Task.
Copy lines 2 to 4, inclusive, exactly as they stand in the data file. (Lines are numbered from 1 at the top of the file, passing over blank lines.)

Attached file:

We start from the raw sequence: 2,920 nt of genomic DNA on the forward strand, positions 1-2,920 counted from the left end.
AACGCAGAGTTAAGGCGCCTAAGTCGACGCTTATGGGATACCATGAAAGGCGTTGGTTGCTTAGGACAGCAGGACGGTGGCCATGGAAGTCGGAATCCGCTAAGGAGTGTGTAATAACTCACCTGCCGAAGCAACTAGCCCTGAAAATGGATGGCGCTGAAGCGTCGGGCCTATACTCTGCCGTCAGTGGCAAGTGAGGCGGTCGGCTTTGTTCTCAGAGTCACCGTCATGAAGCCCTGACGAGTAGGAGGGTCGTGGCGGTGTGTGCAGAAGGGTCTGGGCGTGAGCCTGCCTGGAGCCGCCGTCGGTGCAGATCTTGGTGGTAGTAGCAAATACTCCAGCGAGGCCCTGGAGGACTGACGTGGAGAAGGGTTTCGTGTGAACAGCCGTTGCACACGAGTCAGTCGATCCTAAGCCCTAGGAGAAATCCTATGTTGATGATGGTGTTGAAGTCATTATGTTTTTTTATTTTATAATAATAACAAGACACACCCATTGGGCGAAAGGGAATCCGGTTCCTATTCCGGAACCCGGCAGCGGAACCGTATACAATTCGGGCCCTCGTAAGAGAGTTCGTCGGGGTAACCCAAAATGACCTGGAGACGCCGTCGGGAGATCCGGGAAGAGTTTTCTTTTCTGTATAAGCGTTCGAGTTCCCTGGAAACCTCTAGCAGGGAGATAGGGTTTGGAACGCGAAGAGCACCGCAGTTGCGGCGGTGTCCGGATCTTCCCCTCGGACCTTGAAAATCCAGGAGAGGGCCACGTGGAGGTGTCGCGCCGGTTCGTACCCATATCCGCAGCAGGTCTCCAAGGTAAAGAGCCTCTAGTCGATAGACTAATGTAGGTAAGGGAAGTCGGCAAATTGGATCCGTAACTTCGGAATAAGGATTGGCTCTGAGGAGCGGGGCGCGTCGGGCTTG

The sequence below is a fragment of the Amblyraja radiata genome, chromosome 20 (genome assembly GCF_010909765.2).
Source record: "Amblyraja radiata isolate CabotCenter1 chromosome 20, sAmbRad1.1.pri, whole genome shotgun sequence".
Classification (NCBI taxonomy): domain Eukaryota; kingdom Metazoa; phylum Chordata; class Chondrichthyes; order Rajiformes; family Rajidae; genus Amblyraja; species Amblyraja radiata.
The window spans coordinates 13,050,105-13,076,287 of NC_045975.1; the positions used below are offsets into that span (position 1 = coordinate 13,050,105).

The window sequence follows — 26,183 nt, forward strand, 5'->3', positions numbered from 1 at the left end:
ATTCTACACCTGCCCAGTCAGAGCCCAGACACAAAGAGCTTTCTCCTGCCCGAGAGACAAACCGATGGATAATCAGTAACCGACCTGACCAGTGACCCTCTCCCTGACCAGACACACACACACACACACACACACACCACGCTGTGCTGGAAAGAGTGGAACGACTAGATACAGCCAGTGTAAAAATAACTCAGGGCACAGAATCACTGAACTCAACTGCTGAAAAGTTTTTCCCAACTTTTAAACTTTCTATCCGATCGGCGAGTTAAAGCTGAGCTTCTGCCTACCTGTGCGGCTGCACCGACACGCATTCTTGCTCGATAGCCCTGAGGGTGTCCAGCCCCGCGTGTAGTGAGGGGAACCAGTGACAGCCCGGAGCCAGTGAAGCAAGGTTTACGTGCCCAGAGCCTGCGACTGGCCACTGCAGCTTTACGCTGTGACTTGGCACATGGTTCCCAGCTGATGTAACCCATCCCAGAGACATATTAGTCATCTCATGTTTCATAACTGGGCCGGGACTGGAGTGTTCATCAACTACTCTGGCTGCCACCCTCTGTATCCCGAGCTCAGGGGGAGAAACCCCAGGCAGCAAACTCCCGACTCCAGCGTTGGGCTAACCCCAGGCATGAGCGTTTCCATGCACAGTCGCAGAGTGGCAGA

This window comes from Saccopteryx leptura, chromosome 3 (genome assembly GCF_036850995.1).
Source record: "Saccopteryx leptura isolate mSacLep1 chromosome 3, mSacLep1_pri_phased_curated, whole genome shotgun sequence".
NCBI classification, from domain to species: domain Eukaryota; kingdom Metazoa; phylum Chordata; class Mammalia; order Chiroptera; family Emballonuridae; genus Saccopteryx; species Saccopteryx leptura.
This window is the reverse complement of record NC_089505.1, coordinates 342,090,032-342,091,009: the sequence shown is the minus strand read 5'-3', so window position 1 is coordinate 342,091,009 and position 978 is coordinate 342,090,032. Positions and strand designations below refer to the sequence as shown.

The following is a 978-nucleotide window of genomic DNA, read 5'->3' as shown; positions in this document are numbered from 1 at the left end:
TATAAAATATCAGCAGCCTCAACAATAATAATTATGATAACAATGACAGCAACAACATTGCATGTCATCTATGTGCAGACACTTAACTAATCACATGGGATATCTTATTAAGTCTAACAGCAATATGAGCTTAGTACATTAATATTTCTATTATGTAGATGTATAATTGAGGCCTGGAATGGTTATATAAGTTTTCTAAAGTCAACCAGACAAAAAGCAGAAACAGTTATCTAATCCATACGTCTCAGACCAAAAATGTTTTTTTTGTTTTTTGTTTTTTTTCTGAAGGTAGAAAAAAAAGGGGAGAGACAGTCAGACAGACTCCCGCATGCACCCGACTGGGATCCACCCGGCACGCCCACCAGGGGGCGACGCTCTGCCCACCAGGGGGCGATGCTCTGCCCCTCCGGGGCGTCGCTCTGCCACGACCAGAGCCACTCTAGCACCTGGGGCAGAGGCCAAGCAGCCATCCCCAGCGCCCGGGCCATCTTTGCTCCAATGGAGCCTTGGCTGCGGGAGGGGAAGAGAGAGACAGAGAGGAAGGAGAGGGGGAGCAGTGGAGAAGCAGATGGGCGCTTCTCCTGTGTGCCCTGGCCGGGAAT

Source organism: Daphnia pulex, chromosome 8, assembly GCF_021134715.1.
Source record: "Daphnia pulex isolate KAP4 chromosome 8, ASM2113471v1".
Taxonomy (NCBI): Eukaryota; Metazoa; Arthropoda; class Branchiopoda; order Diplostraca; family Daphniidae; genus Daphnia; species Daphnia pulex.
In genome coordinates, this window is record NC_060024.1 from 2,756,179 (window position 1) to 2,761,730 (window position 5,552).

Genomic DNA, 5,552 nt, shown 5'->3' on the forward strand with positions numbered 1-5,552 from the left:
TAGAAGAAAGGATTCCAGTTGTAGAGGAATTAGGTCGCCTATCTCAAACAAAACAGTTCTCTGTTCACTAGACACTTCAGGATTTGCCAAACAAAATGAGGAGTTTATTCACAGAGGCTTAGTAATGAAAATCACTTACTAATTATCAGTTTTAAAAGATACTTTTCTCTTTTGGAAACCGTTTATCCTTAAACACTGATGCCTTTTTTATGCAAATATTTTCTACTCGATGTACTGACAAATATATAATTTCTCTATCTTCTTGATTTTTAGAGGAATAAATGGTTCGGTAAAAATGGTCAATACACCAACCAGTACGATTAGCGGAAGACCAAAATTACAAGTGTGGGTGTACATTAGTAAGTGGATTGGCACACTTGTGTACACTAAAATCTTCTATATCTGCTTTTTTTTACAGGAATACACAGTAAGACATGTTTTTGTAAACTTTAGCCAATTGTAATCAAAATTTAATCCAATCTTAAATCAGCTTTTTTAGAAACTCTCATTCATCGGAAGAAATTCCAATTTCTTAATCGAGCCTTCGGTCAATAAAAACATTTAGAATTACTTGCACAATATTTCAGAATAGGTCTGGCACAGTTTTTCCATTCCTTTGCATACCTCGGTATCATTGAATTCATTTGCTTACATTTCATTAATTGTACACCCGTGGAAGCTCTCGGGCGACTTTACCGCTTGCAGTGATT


AACGCAGAGTTAAGGCGCCTAAGTCGACGCTTATGGGATACCATGAAAGGCGTTGGTTGCTTAGGACAGCAGGACGGTGGCCATGGAAGTCGGAATCCGCTAAGGAGTGTGTAATAACTCACCTGCCGAAGCAACTAGCCCTGAAAATGGATGGCGCTGAAGCGTCGGGCCTATACTCTGCCGTCAGTGGCAAGTGAGGCGGTCGGCTTTGTTCTCAGAGTCACCGTCATGAAGCCCTGACGAGTAGGAGGGTCGTGGCGGTGTGTGCAGAAGGGTCTGGGCGTGAGCCTGCCTGGAGCCGCCGTCGGTGCAGATCTTGGTGGTAGTAGCAAATACTCCAGCGAGGCCCTGGAGGACTGACGTGGAGAAGGGTTTCGTGTGAACAGCCGTTGCACACGAGTCAGTCGATCCTAAGCCCTAGGAGAAATCCTATGTTGATGATGGTGTTGAAGTCATTATGTTTTTTTATTTTATAATAATAACAAGACACACCCATTGGGCGAAAGGGAATCCGGTTCCTATTCCGGAACCCGGCAGCGGAACCGTATACAATTCGGGCCCTCGTAAGAGAGTTCGTCGGGGTAACCCAAAATGACCTGGAGACGCCGTCGGGAGATCCGGGAAGAGTTTTCTTTTCTGTATAAGCGTTCGAGTTCCCTGGAAACCTCTAGCAGGGAGATAGGGTTTGGAACGCGAAGAGCACCGCAGTTGCGGCGGTGTCCGGATCTTCCCCTCGGACCTTGAAAATCCAGGAGAGGGCCACGTGGAGGTGTCGCGCCGGTTCGTACCCATATCCGCAGCAGGTCTCCAAGGTAAAGAGCCTCTAGTCGATAGACTAATGTAGGTAAGGGAAGTCGGCAAATTGGATCCGTAACTTCGGAATAAGGATTGGCTCTGAGGAGCGGGGCGCGTCGGGCTTG

The sequence below is a fragment of the Amblyraja radiata genome, chromosome 20 (genome assembly GCF_010909765.2).
Source record: "Amblyraja radiata isolate CabotCenter1 chromosome 20, sAmbRad1.1.pri, whole genome shotgun sequence".